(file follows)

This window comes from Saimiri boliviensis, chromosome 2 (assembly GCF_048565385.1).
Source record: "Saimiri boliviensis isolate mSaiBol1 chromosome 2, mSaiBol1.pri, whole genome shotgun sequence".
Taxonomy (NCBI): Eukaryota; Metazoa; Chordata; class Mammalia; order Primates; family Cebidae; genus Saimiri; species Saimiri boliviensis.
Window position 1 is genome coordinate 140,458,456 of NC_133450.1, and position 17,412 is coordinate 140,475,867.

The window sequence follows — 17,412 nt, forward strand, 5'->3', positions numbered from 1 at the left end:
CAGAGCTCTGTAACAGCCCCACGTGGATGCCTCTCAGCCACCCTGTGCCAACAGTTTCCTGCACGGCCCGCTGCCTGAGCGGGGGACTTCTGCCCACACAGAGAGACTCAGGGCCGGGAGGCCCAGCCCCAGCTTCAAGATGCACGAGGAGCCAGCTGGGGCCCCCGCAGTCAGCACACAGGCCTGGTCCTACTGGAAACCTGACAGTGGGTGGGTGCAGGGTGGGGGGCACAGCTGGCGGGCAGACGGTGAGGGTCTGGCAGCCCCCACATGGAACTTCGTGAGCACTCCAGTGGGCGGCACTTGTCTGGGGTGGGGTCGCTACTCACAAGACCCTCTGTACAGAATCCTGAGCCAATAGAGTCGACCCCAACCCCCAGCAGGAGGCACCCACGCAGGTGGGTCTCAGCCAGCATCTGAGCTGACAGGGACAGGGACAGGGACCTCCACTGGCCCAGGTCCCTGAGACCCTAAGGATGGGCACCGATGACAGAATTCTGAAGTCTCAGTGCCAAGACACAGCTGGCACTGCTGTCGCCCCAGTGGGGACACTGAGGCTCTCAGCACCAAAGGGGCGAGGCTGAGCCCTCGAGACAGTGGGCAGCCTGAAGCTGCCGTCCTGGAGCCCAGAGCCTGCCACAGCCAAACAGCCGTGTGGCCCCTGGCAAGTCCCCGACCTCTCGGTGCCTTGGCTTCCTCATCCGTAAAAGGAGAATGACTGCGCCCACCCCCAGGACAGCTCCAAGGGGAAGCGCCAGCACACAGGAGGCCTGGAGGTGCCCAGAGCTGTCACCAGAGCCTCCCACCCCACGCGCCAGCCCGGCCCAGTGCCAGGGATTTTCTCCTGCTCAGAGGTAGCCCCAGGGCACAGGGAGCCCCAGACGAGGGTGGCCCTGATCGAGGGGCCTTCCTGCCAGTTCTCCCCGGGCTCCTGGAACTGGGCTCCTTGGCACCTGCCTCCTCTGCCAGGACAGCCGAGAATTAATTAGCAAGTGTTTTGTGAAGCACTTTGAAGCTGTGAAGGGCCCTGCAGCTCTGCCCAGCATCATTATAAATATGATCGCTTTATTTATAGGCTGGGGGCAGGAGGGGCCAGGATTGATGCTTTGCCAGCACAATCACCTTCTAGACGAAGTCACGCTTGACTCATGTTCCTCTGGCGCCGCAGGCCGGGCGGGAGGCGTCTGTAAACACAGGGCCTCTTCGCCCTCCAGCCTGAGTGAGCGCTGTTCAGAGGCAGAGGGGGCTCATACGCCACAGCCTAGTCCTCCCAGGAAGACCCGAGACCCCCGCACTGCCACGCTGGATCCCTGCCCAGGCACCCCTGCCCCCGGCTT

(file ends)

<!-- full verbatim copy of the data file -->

This window comes from Saimiri boliviensis, chromosome 2 (assembly GCF_048565385.1).
Source record: "Saimiri boliviensis isolate mSaiBol1 chromosome 2, mSaiBol1.pri, whole genome shotgun sequence".
Taxonomy (NCBI): Eukaryota; Metazoa; Chordata; class Mammalia; order Primates; family Cebidae; genus Saimiri; species Saimiri boliviensis.
Window position 1 is genome coordinate 140,458,456 of NC_133450.1, and position 17,412 is coordinate 140,475,867.

The window sequence follows — 17,412 nt, forward strand, 5'->3', positions numbered from 1 at the left end:
CAGAGCTCTGTAACAGCCCCACGTGGATGCCTCTCAGCCACCCTGTGCCAACAGTTTCCTGCACGGCCCGCTGCCTGAGCGGGGGACTTCTGCCCACACAGAGAGACTCAGGGCCGGGAGGCCCAGCCCCAGCTTCAAGATGCACGAGGAGCCAGCTGGGGCCCCCGCAGTCAGCACACAGGCCTGGTCCTACTGGAAACCTGACAGTGGGTGGGTGCAGGGTGGGGGGCACAGCTGGCGGGCAGACGGTGAGGGTCTGGCAGCCCCCACATGGAACTTCGTGAGCACTCCAGTGGGCGGCACTTGTCTGGGGTGGGGTCGCTACTCACAAGACCCTCTGTACAGAATCCTGAGCCAATAGAGTCGACCCCAACCCCCAGCAGGAGGCACCCACGCAGGTGGGTCTCAGCCAGCATCTGAGCTGACAGGGACAGGGACAGGGACCTCCACTGGCCCAGGTCCCTGAGACCCTAAGGATGGGCACCGATGACAGAATTCTGAAGTCTCAGTGCCAAGACACAGCTGGCACTGCTGTCGCCCCAGTGGGGACACTGAGGCTCTCAGCACCAAAGGGGCGAGGCTGAGCCCTCGAGACAGTGGGCAGCCTGAAGCTGCCGTCCTGGAGCCCAGAGCCTGCCACAGCCAAACAGCCGTGTGGCCCCTGGCAAGTCCCCGACCTCTCGGTGCCTTGGCTTCCTCATCCGTAAAAGGAGAATGACTGCGCCCACCCCCAGGACAGCTCCAAGGGGAAGCGCCAGCACACAGGAGGCCTGGAGGTGCCCAGAGCTGTCACCAGAGCCTCCCACCCCACGCGCCAGCCCGGCCCAGTGCCAGGGATTTTCTCCTGCTCAGAGGTAGCCCCAGGGCACAGGGAGCCCCAGACGAGGGTGGCCCTGATCGAGGGGCCTTCCTGCCAGTTCTCCCCGGGCTCCTGGAACTGGGCTCCTTGGCACCTGCCTCCTCTGCCAGGACAGCCGAGAATTAATTAGCAAGTGTTTTGTGAAGCACTTTGAAGCTGTGAAGGGCCCTGCAGCTCTGCCCAGCATCATTATAAATATGATCGCTTTATTTATAGGCTGGGGGCAGGAGGGGCCAGGATTGATGCTTTGCCAGCACAATCACCTTCTAGACGAAGTCACGCTTGACTCATGTTCCTCTGGCGCCGCAGGCCGGGCGGGAGGCGTCTGTAAACACAGGGCCTCTTCGCCCTCCAGCCTGAGTGAGCGCTGTTCAGAGGCAGAGGGGGCTCATACGCCACAGCCTAGTCCTCCCAGGAAGACCCGAGACCCCCGCACTGCCACGCTGGATCCCTGCCCAGGCACCCCTGCCCCCGGCTT